• Element Type
    Use this group of buttons to choose the shape and density of the element reflections. The presets available are described below.
    • Circular: This creates slightly soft-edged circular shaped reflections.
    • Soft Circular: This creates very soft-edged circular shaped reflections.
    • Circle: This creates a hard-edged circle shape.
    • NGon Solid: This creates a filled polygon with a variable number of sides.
    • NGon Star: This creates a very soft-edged star shape with a variable number of sides.
    • NGon Shaded Out: This creates soft-edged circular shapes.
    • NGon Shaded In: This creates a polygon with a variable number of sides, which has a very soft reversed (dark center, bright radius) circle.
  • NGon Angle:
    This control is used to determine the angle of the NGon shapes.
  • NGon Sides:
    This control is used to determine the number of sides used when the Element Type is set to Ngon Star, Ngon Shaded Out, and Ngon Shaded In.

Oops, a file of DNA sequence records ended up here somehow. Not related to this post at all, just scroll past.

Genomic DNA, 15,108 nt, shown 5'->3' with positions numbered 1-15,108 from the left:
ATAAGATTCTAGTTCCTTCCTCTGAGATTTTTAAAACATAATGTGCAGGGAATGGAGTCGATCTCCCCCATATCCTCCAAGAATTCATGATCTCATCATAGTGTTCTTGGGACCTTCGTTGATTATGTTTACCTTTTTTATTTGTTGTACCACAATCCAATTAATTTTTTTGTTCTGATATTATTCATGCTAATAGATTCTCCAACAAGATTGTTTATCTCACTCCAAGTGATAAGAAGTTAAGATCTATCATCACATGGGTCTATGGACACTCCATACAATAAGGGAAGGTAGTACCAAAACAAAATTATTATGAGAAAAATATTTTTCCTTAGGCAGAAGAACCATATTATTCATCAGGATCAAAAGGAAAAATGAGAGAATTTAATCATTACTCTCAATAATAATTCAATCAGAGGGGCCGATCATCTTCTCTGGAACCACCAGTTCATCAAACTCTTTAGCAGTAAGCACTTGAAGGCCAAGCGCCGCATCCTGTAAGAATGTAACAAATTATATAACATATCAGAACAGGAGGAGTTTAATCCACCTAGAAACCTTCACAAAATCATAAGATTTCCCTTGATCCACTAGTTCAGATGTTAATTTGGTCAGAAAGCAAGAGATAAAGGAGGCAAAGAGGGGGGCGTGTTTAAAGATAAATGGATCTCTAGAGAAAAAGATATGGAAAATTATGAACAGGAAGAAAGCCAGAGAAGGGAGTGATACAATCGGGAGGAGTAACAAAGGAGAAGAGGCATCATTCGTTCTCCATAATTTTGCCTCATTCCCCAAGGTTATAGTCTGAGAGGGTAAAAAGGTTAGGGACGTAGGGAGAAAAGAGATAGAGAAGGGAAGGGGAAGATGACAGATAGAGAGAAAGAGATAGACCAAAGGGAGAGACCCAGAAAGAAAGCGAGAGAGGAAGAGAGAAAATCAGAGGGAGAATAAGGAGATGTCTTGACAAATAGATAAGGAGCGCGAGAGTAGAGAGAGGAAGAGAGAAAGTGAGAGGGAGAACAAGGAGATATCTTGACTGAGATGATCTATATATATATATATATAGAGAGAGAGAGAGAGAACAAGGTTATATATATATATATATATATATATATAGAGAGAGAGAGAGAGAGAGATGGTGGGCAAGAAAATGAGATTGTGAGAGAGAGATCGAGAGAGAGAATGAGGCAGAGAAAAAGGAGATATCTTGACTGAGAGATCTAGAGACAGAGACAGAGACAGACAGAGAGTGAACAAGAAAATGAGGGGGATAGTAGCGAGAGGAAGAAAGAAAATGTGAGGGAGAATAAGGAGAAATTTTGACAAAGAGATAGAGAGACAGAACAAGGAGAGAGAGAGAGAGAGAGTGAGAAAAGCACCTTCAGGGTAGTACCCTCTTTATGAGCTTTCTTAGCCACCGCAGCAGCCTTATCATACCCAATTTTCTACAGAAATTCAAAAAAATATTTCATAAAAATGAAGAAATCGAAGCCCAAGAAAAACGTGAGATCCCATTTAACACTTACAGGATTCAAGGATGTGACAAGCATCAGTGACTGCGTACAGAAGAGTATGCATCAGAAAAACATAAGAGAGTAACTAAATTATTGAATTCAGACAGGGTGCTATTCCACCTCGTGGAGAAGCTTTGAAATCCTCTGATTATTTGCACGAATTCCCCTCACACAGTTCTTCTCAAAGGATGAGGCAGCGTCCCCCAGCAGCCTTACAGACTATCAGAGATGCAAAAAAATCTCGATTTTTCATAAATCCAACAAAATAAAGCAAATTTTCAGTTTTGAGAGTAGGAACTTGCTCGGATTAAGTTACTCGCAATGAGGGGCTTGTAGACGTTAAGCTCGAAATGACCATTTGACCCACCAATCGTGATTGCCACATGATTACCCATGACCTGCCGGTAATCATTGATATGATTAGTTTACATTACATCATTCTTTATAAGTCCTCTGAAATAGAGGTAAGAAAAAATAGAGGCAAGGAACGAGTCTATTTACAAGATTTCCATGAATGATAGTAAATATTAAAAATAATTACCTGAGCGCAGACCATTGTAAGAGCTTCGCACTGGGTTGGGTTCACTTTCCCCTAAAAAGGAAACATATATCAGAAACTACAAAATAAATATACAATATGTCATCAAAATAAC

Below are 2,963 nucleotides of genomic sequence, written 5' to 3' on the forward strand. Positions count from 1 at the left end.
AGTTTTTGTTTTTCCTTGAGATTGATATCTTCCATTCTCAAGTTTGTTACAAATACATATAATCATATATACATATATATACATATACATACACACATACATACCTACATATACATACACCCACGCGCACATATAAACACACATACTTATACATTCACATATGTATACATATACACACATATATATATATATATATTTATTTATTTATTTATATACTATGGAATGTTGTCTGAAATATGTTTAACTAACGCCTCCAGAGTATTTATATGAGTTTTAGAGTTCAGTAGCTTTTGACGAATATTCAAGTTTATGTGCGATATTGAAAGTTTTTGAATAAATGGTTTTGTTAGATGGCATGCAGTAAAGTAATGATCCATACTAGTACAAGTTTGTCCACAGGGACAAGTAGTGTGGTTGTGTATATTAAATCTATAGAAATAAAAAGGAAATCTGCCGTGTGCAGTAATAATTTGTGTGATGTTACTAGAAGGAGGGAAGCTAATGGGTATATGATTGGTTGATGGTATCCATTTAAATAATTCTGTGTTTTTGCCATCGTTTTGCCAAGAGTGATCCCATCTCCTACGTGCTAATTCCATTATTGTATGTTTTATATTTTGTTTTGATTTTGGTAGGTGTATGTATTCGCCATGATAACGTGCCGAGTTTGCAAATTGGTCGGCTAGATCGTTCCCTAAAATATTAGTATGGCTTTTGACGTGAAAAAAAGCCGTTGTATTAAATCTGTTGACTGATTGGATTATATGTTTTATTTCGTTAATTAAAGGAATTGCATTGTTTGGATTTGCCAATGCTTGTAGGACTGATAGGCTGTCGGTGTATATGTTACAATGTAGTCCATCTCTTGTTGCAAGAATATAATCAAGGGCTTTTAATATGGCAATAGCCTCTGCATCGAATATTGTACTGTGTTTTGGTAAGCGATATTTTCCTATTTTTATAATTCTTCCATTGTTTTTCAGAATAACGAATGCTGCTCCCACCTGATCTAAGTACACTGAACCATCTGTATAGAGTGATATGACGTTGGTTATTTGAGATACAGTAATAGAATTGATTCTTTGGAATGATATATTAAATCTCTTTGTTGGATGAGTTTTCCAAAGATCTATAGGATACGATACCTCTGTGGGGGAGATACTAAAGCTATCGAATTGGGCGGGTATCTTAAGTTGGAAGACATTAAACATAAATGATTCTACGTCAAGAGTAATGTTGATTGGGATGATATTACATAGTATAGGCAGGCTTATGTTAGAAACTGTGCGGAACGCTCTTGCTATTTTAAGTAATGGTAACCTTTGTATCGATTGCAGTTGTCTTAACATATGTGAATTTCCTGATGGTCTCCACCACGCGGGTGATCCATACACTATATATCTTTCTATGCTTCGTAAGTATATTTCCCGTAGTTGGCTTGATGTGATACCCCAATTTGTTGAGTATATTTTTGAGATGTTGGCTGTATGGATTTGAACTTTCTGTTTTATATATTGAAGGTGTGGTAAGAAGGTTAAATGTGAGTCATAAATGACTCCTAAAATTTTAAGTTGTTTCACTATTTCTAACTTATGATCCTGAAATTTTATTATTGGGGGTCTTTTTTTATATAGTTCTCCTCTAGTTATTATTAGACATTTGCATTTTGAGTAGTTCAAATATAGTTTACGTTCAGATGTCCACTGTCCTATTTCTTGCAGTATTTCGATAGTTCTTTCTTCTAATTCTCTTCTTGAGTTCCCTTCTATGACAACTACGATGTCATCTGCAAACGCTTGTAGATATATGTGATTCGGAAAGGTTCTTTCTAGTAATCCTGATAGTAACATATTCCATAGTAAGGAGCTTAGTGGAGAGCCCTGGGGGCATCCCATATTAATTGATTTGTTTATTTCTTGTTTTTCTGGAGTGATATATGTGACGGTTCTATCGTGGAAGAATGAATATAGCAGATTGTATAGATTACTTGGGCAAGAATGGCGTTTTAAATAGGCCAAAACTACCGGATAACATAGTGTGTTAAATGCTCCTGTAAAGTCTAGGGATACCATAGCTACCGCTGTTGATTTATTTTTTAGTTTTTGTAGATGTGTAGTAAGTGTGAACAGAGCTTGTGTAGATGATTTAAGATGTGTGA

• NGon Starriness:
    This control is used to bend polygons into star shapes. The higher the value, the more star-like the shape.
  • Lens Color Controls
    These controls determine the color of the lens that affects the colors of the reflections. To choose a lens color, pick one from a displayed image or enter RGBA values using the sliders or input boxes.

Hot Spot Node Settings Tab

The Settings tab controls are common to all Effect nodes. These common controls are described in detail HERE

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About the Author

Justin Robinson is a Certified DaVinci Resolve, Fusion & Fairlight instructor who is known for simplifying concepts and techniques for anyone looking to learn any aspect of the video post-production workflow. Justin is the founder of JayAreTV, a training and premade asset website offering affordable and accessible video post-production education. You can follow Justin on Twitter at @JayAreTV YouTube at JayAreTV or Facebook at MrJayAreTV